## Teaching Dyscalculic Students Series

by Jan Thomson-Long

### Do you really need to know your tables?

*“The world looks like a multiplication-table, or a mathematical equation, which, turn it how you will, balances itself.” *

*~ Ralph Waldo Emerson*

There can be no doubt that instantly being able to recall the fact that you need confidently and accurately is really useful and time saving. However, what I’d argue is more important is that the concept is understood rather than just learning by rote. Once the concept is understood the fact that is required can easily be derived by just three tables, the twos, fives, and tens. It’s handy if you know the threes as well but again that’s only to save time.

So, if you need to know what 7 x 6 is and you know your 2s and 5s. You just add together the answers of 2 x 6 (12) and 5 x 6 (30) making 42.

There are some tricks for the more difficult to remember tables such as 7 x 8, which some remember by 5,6 is 7 x 8, in other words the answer to 7 x 8 is 56.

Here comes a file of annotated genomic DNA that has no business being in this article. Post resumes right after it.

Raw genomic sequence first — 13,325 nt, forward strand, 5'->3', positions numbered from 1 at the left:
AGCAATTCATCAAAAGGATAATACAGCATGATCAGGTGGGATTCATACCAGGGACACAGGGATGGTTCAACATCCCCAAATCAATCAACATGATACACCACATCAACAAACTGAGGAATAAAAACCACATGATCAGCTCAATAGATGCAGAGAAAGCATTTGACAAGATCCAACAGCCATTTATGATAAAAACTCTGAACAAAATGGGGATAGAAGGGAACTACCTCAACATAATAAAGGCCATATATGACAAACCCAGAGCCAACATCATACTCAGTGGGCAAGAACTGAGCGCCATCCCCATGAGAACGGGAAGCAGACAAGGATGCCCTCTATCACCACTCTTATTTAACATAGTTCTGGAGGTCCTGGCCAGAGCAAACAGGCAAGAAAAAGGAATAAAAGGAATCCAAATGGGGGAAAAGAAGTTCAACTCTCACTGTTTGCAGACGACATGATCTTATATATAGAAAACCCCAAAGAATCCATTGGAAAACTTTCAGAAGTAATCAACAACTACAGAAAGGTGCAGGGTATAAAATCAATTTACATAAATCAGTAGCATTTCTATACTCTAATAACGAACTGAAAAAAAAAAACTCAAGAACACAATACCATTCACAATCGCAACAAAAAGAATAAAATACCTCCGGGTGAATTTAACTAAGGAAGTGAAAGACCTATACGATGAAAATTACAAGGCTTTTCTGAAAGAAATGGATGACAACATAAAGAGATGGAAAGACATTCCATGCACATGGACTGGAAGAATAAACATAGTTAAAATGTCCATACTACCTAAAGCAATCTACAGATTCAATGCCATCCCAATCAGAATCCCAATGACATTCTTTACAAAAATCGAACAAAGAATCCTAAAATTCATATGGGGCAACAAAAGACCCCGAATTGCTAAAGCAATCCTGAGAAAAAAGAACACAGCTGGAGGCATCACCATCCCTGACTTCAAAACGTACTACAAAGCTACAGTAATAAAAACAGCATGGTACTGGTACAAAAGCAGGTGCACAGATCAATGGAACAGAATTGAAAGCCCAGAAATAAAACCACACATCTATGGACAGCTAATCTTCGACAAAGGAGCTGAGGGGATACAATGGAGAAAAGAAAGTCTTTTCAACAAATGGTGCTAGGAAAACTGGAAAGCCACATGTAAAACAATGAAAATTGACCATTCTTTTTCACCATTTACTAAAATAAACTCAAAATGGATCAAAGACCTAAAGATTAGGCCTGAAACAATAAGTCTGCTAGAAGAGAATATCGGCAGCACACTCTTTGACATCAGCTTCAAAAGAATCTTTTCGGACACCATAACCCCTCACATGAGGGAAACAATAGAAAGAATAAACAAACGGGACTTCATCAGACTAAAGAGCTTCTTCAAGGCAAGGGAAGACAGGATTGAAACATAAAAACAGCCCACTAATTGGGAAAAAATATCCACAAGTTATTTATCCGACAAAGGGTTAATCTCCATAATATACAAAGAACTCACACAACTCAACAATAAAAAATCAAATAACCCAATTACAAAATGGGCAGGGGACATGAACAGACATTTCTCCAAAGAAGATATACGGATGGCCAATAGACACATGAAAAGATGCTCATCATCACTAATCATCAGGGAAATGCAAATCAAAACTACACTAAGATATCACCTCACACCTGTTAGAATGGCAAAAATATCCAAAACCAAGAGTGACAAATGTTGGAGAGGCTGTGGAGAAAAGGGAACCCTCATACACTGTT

Many children enjoy the fingers trick for the 9 x table, to see it check out this youtube video https://youtu.be/jEIeFV4oMp4

There are other ways to check if you’re right, for example every multiple of 5 ends in a 5 or a zero. If you multiply 5 by an odd number then it will end in a 5. If you multiply by an even number then it ends in a zero. Also as 5 is half of 10, you can multiply by 10 and half the answer. So, 8 x 10 is 80 then halved so 40.

So if you’re the sort of person who struggles to rote learn then do not dispair, so long as you understand the concept that multiplication is repeated addition of the same number however many times required and can make that number up using the 2s, 5s and 10s you will be able to find the correct answer.